If they do stand from the outside, it's Evans' power and speed against Jones' versatility. Evans doesn't historically attack the legs with kicks. He's more of a headhunter. Take for instance his most recent fight against Phil Davis, when he landed just one kick among his 106 scoring strikes, according to FightMetric. He did the same thing against Thiago Silva in 2010, with only two of his landed strikes going to the legs. Jackson had some success against Jones with kicks, so it will be interesting to see if Evans sprinkles this element into his offense.
The true X-factor, though, is Jones' power. The only knock on him is the lack of one-punch knockout power, but rest assured it's coming. His technique is getting better, and he's growing into his body. He briefly wobbled both Jackson and Machida. Sometime soon, he's going to start flooring his opponents with single blows.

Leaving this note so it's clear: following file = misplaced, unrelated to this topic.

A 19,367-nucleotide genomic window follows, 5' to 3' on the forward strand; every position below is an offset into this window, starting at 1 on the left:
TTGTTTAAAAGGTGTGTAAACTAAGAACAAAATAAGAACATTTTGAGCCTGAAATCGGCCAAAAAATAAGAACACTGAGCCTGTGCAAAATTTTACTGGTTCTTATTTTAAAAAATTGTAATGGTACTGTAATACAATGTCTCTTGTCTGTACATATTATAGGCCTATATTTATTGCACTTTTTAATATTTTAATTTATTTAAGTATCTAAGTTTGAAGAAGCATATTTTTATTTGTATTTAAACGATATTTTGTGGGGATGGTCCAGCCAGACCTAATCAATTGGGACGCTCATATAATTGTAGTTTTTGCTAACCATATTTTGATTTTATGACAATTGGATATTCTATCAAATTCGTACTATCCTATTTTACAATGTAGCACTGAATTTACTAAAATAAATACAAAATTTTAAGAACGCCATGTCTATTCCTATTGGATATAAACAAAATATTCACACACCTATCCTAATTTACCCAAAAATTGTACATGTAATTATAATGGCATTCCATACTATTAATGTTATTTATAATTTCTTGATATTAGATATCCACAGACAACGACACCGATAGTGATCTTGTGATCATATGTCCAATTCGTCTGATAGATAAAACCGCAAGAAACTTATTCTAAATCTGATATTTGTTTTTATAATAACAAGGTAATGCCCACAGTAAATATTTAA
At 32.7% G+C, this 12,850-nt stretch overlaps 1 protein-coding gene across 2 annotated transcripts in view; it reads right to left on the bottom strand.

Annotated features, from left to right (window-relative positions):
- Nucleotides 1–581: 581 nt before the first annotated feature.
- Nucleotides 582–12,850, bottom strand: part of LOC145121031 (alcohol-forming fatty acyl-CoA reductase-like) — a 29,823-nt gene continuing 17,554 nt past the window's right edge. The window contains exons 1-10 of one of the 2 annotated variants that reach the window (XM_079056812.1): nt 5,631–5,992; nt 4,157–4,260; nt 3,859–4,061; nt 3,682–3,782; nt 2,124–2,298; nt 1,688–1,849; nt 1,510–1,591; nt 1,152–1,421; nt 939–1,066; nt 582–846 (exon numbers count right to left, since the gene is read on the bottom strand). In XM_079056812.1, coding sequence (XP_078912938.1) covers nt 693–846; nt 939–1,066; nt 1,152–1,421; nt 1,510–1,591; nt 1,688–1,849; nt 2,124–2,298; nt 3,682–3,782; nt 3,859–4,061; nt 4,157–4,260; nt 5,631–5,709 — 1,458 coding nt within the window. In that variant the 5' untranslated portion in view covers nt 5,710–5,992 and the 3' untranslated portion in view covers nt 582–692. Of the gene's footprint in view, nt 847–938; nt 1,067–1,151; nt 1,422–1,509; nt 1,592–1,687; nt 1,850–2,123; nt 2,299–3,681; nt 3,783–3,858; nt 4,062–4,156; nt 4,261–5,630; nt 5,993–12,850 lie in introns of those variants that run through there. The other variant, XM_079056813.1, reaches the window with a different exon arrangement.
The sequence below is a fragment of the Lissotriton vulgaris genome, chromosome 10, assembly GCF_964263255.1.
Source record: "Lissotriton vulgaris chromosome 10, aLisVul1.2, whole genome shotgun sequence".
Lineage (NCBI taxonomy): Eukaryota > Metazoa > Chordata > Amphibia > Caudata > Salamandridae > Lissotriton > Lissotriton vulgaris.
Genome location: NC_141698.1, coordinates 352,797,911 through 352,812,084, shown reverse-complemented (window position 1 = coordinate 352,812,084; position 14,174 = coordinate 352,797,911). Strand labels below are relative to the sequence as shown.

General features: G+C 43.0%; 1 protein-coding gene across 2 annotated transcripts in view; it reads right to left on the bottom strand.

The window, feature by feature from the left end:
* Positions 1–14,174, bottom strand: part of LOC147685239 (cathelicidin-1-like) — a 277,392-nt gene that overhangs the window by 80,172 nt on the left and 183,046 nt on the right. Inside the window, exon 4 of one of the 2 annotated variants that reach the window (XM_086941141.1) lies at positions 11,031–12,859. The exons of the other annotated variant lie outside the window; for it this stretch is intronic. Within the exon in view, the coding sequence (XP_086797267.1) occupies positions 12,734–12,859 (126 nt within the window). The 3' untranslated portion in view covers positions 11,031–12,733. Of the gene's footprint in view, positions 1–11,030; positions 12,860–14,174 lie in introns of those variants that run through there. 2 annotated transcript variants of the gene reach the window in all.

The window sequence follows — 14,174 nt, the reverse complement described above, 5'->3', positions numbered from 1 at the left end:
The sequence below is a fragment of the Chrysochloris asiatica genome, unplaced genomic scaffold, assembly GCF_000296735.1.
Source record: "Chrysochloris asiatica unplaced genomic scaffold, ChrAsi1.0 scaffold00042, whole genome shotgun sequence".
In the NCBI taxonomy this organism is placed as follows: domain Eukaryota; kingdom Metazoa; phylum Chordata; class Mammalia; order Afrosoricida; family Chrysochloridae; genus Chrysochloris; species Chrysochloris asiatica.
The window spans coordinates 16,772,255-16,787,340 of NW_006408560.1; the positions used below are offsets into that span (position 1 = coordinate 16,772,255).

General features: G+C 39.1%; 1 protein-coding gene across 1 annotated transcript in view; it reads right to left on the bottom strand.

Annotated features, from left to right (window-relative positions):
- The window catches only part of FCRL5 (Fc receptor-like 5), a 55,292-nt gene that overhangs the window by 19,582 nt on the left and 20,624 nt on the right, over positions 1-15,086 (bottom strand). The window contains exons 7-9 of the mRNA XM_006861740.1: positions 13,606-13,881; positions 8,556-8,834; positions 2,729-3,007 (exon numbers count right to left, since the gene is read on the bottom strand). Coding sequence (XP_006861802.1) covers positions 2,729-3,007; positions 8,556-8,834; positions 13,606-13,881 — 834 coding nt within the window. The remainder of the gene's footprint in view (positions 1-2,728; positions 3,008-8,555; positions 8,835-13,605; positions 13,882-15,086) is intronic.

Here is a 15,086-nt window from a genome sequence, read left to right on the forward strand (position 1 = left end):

Does that start on Saturday? Maybe. Evans has been historically underrated for everything he's accomplished, and a win over Jones would be his most impressive, because it would undoubtedly come against a champion in his prime. But in my opinion, the obstacles are just too many. Evans may have some success with the early clinch, but Jones will adjust, and eventually turn it into a takedown. Evans isn't going to get overwhelmed on the ground. He's too competent there, but things are going to get uncomfortable for him if he repeatedly finds himself in the disadvantageous position. He said himself that Jones gets in opponents' minds with his diverse attacks, and it's the same thing he'll face as his normal wrestling advantage is negated. In the end, Jones beats his fourth straight former UFC light-heavyweight champ, this time by fourth-round TKO.